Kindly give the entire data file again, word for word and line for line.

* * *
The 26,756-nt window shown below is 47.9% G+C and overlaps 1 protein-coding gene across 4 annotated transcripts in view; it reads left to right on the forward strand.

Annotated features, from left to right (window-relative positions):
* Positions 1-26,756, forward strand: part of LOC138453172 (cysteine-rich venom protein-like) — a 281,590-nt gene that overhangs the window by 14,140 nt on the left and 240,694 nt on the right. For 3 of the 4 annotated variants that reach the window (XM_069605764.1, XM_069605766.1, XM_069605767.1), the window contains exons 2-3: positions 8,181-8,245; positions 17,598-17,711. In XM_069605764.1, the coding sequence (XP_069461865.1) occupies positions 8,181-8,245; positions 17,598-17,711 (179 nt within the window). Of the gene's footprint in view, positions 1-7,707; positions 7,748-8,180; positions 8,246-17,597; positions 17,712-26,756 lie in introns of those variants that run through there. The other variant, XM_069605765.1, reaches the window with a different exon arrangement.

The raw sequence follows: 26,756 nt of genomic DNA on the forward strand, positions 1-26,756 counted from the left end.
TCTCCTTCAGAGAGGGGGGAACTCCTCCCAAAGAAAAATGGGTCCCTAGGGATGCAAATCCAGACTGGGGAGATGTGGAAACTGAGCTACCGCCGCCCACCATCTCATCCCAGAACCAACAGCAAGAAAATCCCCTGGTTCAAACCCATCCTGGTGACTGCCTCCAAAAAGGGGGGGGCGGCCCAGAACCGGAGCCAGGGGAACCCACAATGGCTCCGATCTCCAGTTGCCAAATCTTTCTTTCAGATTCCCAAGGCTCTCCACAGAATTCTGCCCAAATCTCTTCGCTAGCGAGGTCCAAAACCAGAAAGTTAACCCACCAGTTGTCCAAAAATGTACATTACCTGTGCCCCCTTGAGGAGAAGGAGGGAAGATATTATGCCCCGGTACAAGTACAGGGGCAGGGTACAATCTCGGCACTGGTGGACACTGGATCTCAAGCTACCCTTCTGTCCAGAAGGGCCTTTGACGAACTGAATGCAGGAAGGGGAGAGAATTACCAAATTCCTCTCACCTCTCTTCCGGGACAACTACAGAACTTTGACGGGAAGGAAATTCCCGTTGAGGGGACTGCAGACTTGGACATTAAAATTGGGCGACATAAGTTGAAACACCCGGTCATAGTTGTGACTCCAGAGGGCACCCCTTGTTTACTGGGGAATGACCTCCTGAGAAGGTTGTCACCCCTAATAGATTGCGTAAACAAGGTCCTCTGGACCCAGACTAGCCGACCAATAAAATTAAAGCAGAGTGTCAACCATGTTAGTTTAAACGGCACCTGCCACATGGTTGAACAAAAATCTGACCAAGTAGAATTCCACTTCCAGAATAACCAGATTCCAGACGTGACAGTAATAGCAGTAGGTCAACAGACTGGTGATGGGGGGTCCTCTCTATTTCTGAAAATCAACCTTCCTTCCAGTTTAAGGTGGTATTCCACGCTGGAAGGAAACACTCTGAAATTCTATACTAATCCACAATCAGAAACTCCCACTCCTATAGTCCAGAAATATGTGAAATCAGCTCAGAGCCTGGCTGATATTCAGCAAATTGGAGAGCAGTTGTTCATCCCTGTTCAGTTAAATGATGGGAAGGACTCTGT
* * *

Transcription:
The 26,756-nt window shown below is 47.9% G+C and overlaps 1 protein-coding gene across 4 annotated transcripts in view; it reads left to right on the forward strand.

Annotated features, from left to right (window-relative positions):
* Positions 1-26,756, forward strand: part of LOC138453172 (cysteine-rich venom protein-like) — a 281,590-nt gene that overhangs the window by 14,140 nt on the left and 240,694 nt on the right. For 3 of the 4 annotated variants that reach the window (XM_069605764.1, XM_069605766.1, XM_069605767.1), the window contains exons 2-3: positions 8,181-8,245; positions 17,598-17,711. In XM_069605764.1, the coding sequence (XP_069461865.1) occupies positions 8,181-8,245; positions 17,598-17,711 (179 nt within the window). Of the gene's footprint in view, positions 1-7,707; positions 7,748-8,180; positions 8,246-17,597; positions 17,712-26,756 lie in introns of those variants that run through there. The other variant, XM_069605765.1, reaches the window with a different exon arrangement.

The raw sequence follows: 26,756 nt of genomic DNA on the forward strand, positions 1-26,756 counted from the left end.
TCTCCTTCAGAGAGGGGGGAACTCCTCCCAAAGAAAAATGGGTCCCTAGGGATGCAAATCCAGACTGGGGAGATGTGGAAACTGAGCTACCGCCGCCCACCATCTCATCCCAGAACCAACAGCAAGAAAATCCCCTGGTTCAAACCCATCCTGGTGACTGCCTCCAAAAAGGGGGGGGCGGCCCAGAACCGGAGCCAGGGGAACCCACAATGGCTCCGATCTCCAGTTGCCAAATCTTTCTTTCAGATTCCCAAGGCTCTCCACAGAATTCTGCCCAAATCTCTTCGCTAGCGAGGTCCAAAACCAGAAAGTTAACCCACCAGTTGTCCAAAAATGTACATTACCTGTGCCCCCTTGAGGAGAAGGAGGGAAGATATTATGCCCCGGTACAAGTACAGGGGCAGGGTACAATCTCGGCACTGGTGGACACTGGATCTCAAGCTACCCTTCTGTCCAGAAGGGCCTTTGACGAACTGAATGCAGGAAGGGGAGAGAATTACCAAATTCCTCTCACCTCTCTTCCGGGACAACTACAGAACTTTGACGGGAAGGAAATTCCCGTTGAGGGGACTGCAGACTTGGACATTAAAATTGGGCGACATAAGTTGAAACACCCGGTCATAGTTGTGACTCCAGAGGGCACCCCTTGTTTACTGGGGAATGACCTCCTGAGAAGGTTGTCACCCCTAATAGATTGCGTAAACAAGGTCCTCTGGACCCAGACTAGCCGACCAATAAAATTAAAGCAGAGTGTCAACCATGTTAGTTTAAACGGCACCTGCCACATGGTTGAACAAAAATCTGACCAAGTAGAATTCCACTTCCAGAATAACCAGATTCCAGACGTGACAGTAATAGCAGTAGGTCAACAGACTGGTGATGGGGGGTCCTCTCTATTTCTGAAAATCAACCTTCCTTCCAGTTTAAGGTGGTATTCCACGCTGGAAGGAAACACTCTGAAATTCTATACTAATCCACAATCAGAAACTCCCACTCCTATAGTCCAGAAATATGTGAAATCAGCTCAGAGCCTGGCTGATATTCAGCAAATTGGAGAGCAGTTGTTCATCCCTGTTCAGTTAAATGATGGGAAGGACTCTGT